This question is not about how to decode METARs or what software or tools can be used to decode METARs. It is about why we are still using METARs today.
Given that we have smartphones with video messaging capability, cloud services with machine learning today, I struggle to understand why we are still reading METARs:
- It is difficult to read. Sure it is not hard to learn, but the fact that you have to learn it means it's not intuitive
- It is designed at an age when text are transmitted by telegraph and every character counts
- It is trivial to program a parser and render more friendly messages
For me I always feel that METARs are meant for machines; there has got to be something better for pilots which happens to be human. Instead of having this on my flight plan:
KSFO 111456Z 16015KT 9SM RA FEW012 SCT030 OVC070...
Why not just:
Time: Mar 11 14:56 UTC
Wind: 160 degrees, 15 knots
Visibility: 9 statue miles
Weather condition: rain
Clouds: few at 1,200 feet; scattered at 3,000 feet; overcast at 7,000 feet
The problem is not about decoding them. Most pilots can read them, and by the time a new pilot completes his PPL training he should have no trouble reading either. The point is everybody around the world is reading them, today, in the 21st century!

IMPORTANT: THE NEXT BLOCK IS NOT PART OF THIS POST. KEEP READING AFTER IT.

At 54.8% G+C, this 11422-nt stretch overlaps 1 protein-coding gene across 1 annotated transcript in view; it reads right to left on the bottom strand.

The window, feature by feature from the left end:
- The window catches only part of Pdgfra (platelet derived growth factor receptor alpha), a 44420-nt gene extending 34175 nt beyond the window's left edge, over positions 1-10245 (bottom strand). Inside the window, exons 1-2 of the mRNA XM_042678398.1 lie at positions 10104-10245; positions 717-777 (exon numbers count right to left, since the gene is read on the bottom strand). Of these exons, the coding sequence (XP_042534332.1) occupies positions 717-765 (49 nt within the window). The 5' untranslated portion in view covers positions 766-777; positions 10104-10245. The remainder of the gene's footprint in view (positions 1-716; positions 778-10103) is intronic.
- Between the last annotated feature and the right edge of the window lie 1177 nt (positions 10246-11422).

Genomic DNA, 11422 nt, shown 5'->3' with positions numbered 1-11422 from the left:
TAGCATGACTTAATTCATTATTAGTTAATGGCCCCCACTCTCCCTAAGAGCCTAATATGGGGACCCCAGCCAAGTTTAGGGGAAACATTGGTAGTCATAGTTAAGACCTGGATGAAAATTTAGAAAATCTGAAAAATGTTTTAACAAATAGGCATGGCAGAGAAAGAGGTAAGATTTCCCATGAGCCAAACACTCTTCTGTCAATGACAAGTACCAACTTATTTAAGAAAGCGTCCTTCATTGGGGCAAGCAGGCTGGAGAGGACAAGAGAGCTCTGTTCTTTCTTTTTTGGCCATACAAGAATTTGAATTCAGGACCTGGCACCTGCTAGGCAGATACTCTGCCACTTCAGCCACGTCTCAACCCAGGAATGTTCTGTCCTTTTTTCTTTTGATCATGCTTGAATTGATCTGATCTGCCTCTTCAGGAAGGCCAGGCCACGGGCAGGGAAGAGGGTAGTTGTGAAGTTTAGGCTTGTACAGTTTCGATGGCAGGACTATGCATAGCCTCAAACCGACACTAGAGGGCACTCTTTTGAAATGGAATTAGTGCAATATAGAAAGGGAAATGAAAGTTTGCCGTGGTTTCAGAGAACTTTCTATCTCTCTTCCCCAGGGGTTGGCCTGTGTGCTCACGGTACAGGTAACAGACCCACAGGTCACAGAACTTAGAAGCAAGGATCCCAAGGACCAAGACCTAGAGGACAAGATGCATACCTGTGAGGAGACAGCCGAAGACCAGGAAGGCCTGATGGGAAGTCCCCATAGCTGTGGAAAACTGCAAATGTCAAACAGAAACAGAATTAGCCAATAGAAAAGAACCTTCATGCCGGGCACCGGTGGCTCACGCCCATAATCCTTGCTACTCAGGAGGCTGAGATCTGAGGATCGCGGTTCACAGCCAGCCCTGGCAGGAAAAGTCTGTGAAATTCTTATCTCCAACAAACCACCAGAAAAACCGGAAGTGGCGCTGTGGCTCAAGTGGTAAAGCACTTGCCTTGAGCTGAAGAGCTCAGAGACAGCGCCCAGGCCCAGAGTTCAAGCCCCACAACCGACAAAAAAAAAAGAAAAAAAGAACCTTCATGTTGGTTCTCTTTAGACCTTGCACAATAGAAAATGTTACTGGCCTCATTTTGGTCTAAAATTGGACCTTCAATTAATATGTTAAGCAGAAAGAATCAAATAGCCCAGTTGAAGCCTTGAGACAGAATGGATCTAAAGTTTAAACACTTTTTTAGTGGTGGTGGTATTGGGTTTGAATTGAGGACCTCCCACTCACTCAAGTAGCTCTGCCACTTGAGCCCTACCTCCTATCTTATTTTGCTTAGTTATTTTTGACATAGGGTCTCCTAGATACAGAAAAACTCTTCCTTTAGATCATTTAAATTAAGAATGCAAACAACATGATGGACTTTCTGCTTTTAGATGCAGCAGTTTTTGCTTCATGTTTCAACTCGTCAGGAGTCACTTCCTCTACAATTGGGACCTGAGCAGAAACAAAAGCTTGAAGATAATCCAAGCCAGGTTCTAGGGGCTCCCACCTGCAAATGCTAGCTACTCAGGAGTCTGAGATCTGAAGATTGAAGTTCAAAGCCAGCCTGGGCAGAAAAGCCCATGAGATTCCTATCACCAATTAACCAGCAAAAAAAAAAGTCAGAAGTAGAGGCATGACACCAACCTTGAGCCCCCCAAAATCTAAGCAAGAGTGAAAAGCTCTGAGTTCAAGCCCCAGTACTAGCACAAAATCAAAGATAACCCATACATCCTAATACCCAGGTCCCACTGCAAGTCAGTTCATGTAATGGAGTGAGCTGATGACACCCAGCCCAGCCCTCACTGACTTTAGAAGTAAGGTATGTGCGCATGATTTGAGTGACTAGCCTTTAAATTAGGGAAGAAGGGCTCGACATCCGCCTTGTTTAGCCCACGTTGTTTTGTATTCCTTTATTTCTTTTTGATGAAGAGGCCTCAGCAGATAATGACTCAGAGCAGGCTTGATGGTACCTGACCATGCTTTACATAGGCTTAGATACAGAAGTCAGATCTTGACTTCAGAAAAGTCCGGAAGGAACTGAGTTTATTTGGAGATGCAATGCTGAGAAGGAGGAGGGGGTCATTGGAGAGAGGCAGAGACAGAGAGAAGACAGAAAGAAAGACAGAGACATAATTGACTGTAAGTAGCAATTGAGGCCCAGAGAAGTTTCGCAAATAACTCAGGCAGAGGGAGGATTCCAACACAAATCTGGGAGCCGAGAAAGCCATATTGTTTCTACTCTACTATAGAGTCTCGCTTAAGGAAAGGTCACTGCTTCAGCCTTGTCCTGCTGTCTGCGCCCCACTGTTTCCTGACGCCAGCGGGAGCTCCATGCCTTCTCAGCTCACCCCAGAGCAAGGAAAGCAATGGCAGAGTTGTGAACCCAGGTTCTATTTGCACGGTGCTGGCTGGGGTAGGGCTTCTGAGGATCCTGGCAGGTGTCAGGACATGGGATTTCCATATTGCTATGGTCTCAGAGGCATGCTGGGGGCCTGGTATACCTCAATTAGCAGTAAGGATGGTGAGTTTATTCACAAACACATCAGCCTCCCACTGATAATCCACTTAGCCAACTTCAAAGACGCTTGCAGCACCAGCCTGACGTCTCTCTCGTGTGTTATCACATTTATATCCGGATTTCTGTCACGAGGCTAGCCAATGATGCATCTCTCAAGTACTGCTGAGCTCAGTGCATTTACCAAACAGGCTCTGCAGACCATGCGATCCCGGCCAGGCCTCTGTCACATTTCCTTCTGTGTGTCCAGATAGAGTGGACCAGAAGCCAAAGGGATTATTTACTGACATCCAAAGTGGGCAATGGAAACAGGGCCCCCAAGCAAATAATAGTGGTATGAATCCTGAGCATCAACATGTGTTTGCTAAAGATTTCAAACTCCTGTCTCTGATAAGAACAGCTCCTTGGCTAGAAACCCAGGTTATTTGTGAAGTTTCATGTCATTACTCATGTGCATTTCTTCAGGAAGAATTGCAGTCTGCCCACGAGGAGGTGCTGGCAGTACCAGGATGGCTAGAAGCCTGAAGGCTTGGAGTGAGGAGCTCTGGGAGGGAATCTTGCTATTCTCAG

I don't know if I'm the only one, but processing the METAR string during flight prep takes a couple of instruction cycles away from my brain (and I have a tendency to check whether the software got it right if I happen to be using one, so I will be processing it anyway, which is a good habit I suppose). I am sure some of that brain power can be better spent somewhere else: reading section charts, route planning, picking an alternate, etc. Scaling this to the global scale? It means every pilot is paying more attention to other things, as opposed to reading coded weather strings which really is the job of a machine. The result? Better flight safely.
So, why haven't we began the move?